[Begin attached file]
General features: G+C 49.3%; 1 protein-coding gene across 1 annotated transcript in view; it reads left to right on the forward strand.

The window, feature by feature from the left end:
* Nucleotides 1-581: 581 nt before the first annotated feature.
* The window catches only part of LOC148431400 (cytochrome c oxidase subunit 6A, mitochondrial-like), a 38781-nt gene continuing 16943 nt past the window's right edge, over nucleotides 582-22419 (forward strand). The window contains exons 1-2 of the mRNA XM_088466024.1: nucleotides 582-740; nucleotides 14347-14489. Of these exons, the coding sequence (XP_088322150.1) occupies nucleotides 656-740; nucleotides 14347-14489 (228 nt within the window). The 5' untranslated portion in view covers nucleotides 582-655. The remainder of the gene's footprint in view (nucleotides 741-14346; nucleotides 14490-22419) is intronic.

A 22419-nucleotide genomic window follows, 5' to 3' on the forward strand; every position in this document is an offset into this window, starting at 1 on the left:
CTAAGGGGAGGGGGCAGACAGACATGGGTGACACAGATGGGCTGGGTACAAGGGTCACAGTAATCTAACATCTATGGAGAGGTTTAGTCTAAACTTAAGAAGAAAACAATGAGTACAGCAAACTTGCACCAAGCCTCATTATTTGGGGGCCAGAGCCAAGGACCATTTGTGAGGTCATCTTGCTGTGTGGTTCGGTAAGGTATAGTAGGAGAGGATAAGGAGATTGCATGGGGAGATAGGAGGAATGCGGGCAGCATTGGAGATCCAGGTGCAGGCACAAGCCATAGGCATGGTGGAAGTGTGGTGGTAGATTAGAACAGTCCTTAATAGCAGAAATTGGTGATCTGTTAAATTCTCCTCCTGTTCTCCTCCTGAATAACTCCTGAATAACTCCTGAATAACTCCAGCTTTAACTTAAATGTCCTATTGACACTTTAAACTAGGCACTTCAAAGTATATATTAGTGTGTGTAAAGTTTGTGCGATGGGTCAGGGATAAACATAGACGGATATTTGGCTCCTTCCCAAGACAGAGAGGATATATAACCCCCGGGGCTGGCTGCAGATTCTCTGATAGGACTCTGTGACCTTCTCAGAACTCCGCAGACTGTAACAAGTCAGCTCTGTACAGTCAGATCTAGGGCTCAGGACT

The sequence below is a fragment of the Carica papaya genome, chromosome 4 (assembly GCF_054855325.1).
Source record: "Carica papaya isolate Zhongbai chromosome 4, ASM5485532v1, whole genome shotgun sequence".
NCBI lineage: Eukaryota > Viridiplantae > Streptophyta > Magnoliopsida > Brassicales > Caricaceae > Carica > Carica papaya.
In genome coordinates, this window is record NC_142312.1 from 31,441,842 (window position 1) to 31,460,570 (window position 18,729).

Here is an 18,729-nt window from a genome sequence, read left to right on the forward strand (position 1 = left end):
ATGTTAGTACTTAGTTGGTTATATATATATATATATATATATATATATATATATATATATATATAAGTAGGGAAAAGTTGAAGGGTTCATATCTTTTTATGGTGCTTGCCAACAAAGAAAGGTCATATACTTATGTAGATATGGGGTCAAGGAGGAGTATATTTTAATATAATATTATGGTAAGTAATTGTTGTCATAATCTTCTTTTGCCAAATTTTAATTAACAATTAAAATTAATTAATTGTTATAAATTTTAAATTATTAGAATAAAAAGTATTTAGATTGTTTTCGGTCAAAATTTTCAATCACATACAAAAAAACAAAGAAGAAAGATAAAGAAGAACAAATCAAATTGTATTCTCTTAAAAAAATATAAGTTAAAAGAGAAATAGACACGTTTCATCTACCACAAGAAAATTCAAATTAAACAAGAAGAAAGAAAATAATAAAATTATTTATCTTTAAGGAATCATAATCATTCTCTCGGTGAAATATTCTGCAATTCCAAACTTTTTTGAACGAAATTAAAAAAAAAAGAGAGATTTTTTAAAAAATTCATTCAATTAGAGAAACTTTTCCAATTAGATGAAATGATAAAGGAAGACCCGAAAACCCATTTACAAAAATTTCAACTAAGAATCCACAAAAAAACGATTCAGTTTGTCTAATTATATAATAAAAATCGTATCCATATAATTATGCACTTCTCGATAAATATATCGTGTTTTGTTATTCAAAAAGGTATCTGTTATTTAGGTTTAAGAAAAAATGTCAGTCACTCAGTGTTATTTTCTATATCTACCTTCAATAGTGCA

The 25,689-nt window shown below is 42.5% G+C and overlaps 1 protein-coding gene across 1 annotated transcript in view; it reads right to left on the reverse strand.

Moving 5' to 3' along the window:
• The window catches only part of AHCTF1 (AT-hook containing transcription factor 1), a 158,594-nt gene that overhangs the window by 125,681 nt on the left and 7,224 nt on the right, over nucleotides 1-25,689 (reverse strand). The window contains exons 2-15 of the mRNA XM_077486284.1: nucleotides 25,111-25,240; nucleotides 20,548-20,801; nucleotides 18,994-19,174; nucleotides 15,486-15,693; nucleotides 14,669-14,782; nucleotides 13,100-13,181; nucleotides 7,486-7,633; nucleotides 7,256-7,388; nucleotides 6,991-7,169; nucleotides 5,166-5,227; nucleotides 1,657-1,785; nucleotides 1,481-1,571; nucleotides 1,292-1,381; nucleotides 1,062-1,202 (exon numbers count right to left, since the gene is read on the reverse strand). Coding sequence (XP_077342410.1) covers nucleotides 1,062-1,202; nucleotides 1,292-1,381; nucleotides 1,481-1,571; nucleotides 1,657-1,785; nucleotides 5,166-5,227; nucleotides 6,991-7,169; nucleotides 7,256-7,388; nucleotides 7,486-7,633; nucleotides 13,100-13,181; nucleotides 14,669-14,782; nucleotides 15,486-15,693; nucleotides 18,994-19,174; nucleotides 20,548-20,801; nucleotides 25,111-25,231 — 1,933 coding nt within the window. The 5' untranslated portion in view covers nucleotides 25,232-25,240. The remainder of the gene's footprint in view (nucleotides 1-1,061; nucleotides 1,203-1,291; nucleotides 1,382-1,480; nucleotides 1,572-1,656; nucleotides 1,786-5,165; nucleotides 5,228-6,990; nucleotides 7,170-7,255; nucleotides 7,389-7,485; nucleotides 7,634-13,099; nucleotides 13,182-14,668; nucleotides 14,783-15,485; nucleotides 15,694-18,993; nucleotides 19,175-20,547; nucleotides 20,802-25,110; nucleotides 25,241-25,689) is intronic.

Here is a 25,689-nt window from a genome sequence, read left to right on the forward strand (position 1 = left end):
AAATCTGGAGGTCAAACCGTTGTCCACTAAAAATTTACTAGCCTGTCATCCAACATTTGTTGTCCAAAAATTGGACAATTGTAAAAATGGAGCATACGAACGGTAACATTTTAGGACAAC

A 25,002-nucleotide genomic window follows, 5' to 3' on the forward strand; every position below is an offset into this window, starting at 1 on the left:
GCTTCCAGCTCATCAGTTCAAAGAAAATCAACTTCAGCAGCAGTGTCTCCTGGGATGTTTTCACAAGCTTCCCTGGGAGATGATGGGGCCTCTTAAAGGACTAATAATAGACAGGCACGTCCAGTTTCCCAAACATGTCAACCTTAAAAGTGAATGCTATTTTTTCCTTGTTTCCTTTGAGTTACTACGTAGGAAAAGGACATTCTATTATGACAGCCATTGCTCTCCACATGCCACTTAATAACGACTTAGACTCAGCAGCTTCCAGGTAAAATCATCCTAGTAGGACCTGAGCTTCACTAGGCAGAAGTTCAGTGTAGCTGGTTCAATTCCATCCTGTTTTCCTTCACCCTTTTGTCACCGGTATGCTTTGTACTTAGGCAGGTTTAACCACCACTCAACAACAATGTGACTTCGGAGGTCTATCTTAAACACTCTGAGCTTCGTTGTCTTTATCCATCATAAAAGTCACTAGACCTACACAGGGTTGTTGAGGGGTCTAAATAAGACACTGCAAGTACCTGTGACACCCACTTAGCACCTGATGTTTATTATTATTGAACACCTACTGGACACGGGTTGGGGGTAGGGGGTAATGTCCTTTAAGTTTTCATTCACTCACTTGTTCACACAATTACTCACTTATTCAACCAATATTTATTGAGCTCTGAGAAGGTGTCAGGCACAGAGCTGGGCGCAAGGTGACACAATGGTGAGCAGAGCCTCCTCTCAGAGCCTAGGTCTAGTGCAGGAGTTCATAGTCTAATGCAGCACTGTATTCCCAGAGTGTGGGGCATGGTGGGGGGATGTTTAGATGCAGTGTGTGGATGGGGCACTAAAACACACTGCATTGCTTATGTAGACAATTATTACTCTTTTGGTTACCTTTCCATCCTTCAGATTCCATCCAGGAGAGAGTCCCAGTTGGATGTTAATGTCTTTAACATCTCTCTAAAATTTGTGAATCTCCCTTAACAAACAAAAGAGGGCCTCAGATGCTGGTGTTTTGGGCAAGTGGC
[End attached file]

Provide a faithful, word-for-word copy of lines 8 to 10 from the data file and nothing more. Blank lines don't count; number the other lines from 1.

Source record: "Carica papaya isolate Zhongbai chromosome 4, ASM5485532v1, whole genome shotgun sequence".
NCBI lineage: Eukaryota > Viridiplantae > Streptophyta > Magnoliopsida > Brassicales > Caricaceae > Carica > Carica papaya.
In genome coordinates, this window is record NC_142312.1 from 31,441,842 (window position 1) to 31,460,570 (window position 18,729).